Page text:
4. I think you are so far into the weeds that you are missing the elephant in the room. Like everyone else, senior officials in the Executive Branch are fallible human beings. Sometimes, even honorable men can be seduced into conducting themselves criminally. That is why we have LEOs like the FBI. It is well known that J. Edgar Hoover instigated and authorized criminal acts, so no one should be surprised that a successor or two may have followed in his footsteps. I have no doubt that Comey and McCabe believe in their hearts that they are the good guys and have acted appropriately. Yet the evidence is quite clear that both broke the law (Class I felonies) in regard to illegal leaks and false statements under oath. And both did so while administering the nation's highest law enforcement organization as persons in a position of trust. These offenses far outstrip anything Flynn has done, and the damage to public trust is incalculable. If Whitaker, Horowitz, and Wray don't address and remedy that travesty, the rule of law will be forever debased on Mainstreet USA.

  5. For the record, no, I'm not into the weed.

    As for not understanding that senior officials are fallible human beings and "can be seduced into conducting themselves criminally," that point seems to be covered by my quoting Mirengoff re there being "no mystery about what happened to Flynn" and that what happened was driven, perhaps among other factors, by the Deep State's desire for "revenge" against a critic.

  6. Three or so days ago, I praised Andy McCarthy on this blog. He wrote over the weekend on NRO that General Flynn lied and only slightly touched on the misconduct by Mueller. Fair enough. Feeling kind of perturbed tonight. Today he has another column about Flynn lying and what transpired with the court and Sullivan. He again only briefly touches on misconduct by the special counsel. I think what the special counsel has done is an abomination. McCarthy says it unfair but legal. Is that what we aspire to in this country? I guess he's been a prosecutor so long that he is out of touch with the rest of us who are just regular citizens. How would he react if he or his son were being squeezed to the point of bankruptcy and selling his home? Yes, Flynn did wrong and he should be punished. But there are two sets of rules, one for liberals/Democrats and one for everyone else. Dinesh D'Souza breaks campaign finance laws and the government wants five years for $20,000. The real story is that he dared point out Obama's past. Obama hides big donors and is fined $375,000 and no criminal violation. Trump pays off a mistress and it's impeachable. Flynn lies to the FBI and is squeezed. Same with Cohen. What about Comey, Clapper, Brennan, Yates, Lynch, Clinton, McCabe, Strzok, Page, Preistap, Ohr, James Wolfe, Burr, Warner, Feinstein, etc.?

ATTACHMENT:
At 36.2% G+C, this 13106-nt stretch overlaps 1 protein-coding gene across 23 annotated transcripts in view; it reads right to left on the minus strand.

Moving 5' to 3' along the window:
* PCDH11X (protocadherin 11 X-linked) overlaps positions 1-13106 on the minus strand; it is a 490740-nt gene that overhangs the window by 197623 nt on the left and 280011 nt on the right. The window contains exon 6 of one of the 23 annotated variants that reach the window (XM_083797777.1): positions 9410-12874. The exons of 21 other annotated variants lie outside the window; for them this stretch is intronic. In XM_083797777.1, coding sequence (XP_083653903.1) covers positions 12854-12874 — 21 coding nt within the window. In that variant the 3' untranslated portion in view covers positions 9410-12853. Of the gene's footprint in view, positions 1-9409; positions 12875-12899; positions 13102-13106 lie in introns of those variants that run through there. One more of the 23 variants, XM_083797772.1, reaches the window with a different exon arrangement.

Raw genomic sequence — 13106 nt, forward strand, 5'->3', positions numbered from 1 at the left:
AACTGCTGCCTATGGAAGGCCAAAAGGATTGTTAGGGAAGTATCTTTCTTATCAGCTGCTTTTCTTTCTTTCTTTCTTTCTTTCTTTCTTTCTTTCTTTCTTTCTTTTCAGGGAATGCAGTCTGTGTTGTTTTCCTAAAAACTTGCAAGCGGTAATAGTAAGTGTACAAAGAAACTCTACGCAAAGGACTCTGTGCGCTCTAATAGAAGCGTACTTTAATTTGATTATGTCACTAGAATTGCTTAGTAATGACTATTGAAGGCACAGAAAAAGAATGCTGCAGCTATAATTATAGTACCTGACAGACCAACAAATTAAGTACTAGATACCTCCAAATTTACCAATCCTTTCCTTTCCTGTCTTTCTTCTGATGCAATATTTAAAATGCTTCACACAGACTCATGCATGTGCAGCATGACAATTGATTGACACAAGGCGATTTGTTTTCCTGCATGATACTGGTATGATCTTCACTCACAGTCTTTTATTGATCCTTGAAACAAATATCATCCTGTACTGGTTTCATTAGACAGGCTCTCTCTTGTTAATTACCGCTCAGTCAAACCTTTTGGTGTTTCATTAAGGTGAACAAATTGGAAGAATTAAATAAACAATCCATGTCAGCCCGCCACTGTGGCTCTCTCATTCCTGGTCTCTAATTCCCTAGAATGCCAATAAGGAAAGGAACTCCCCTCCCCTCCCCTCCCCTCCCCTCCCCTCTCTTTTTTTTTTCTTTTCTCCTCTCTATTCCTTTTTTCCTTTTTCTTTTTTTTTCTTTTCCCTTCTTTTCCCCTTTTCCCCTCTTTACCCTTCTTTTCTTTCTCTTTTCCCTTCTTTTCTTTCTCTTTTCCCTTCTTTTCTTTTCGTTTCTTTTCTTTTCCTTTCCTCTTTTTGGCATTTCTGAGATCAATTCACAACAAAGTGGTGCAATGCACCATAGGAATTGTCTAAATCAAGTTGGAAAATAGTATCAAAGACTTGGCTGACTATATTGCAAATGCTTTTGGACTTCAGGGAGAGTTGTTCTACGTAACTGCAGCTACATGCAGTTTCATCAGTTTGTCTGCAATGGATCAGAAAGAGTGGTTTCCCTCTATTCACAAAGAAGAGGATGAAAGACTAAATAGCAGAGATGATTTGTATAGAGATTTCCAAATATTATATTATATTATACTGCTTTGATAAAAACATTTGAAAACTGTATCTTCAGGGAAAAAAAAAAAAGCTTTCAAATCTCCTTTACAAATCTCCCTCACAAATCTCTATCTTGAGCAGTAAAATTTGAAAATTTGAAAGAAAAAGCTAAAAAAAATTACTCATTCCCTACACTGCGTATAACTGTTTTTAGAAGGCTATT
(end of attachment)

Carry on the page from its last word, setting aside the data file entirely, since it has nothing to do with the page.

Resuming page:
There's a battle for the soul of conservatism and I'm not sure that National Review and I are still on the same team. I've donated to them and read the magazine for over 30 years. Thank God for the internet and independent journalists.

    Sorry for rambling and venting.

  7. Not a problem, Joe. It's unfortunately been a pattern with him.

    It's true that, one way or another, Flynn lied. Either he lied to the FBI or, if he didnt' lie to the FBI, then he's now lying to the court by pleading guilty of lying.

    I don't like to see lying of any sort, but the fact of the matter is that typically the prosecution has all the advantages, with the full weight of the government behind them. It sounds virtuous to say he should have stood up to them, but in practice it's not so easy--especially when judges give the entire presumption of rectitude to the investigators and prosecutors, however unmerited that may be.

    I highly recommend the opinion by Ginsburg that I linked in the UPDATE. I never thought I'd be recommending one of her opinions, but it's really rather powerful. A broken clock is right 2x a day.

  8. Yancey, if you have access to the WSJ you may wish to check out Michael Ledeen's opinion piece re the sentencing hearing: The Real Story of the Flynn Hearing. Ledeen's view is similar to yours: that Judge Sullivan was basically pushing Flynn to withdraw his guilty plea, but had to settle for delaying sentencing.

    I agree there's a good argument for something of that sort. In the famous Sen. Ted Stevens case in which Sullivan went after the prosecutors it does need to be remembered that Stevens, unlike Flynn pleaded not guilty. However, I have two reservations.

    1. The judge could have done that without making himself look foolish--re treason in particular.

    2. Ledeen points out, as I have, that Sullivan can't be a lawyer for Flynn. I've stated several times time Flynn's guilty plea puts Sullivan in a difficult position. Nevertheless, because of the overwhelming disparity in resources between the government and the defendant, I still believe Sullivan could have taken a more active role simply by postponing the sentencing and demanding more documents from the Special Counsel--there are more relevant docs. The guilty plea shouldn't be allowed to turn the court into a rubber stamp.